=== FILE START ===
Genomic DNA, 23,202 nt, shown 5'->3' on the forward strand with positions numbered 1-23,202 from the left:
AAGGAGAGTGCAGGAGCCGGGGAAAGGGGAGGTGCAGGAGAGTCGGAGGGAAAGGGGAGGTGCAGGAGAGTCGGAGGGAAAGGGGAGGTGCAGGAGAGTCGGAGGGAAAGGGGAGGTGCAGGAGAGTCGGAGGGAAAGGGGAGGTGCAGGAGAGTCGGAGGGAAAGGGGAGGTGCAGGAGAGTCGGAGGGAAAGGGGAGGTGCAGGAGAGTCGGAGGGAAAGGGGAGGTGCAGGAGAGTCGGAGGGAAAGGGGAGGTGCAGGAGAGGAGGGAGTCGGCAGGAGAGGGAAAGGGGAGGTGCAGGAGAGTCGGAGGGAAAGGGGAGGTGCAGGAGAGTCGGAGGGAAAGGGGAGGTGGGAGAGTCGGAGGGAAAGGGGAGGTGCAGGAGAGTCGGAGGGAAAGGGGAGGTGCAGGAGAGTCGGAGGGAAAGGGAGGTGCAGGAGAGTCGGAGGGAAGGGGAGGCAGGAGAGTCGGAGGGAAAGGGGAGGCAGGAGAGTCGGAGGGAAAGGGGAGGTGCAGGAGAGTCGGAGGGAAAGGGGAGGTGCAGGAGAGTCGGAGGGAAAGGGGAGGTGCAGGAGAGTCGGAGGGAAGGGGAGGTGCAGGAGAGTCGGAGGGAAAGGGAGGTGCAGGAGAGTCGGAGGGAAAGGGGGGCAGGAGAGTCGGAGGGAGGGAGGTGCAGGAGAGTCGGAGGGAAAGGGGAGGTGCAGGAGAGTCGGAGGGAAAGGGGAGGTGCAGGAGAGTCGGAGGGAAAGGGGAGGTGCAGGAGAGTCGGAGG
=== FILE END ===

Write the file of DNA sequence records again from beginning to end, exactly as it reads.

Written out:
Genomic DNA, 23,202 nt, shown 5'->3' on the forward strand with positions numbered 1-23,202 from the left:
AAGGAGAGTGCAGGAGCCGGGGAAAGGGGAGGTGCAGGAGAGTCGGAGGGAAAGGGGAGGTGCAGGAGAGTCGGAGGGAAAGGGGAGGTGCAGGAGAGTCGGAGGGAAAGGGGAGGTGCAGGAGAGTCGGAGGGAAAGGGGAGGTGCAGGAGAGTCGGAGGGAAAGGGGAGGTGCAGGAGAGTCGGAGGGAAAGGGGAGGTGCAGGAGAGTCGGAGGGAAAGGGGAGGTGCAGGAGAGTCGGAGGGAAAGGGGAGGTGCAGGAGAGGAGGGAGTCGGCAGGAGAGGGAAAGGGGAGGTGCAGGAGAGTCGGAGGGAAAGGGGAGGTGCAGGAGAGTCGGAGGGAAAGGGGAGGTGGGAGAGTCGGAGGGAAAGGGGAGGTGCAGGAGAGTCGGAGGGAAAGGGGAGGTGCAGGAGAGTCGGAGGGAAAGGGAGGTGCAGGAGAGTCGGAGGGAAGGGGAGGCAGGAGAGTCGGAGGGAAAGGGGAGGCAGGAGAGTCGGAGGGAAAGGGGAGGTGCAGGAGAGTCGGAGGGAAAGGGGAGGTGCAGGAGAGTCGGAGGGAAAGGGGAGGTGCAGGAGAGTCGGAGGGAAGGGGAGGTGCAGGAGAGTCGGAGGGAAAGGGAGGTGCAGGAGAGTCGGAGGGAAAGGGGGGCAGGAGAGTCGGAGGGAGGGAGGTGCAGGAGAGTCGGAGGGAAAGGGGAGGTGCAGGAGAGTCGGAGGGAAAGGGGAGGTGCAGGAGAGTCGGAGGGAAAGGGGAGGTGCAGGAGAGTCGGAGG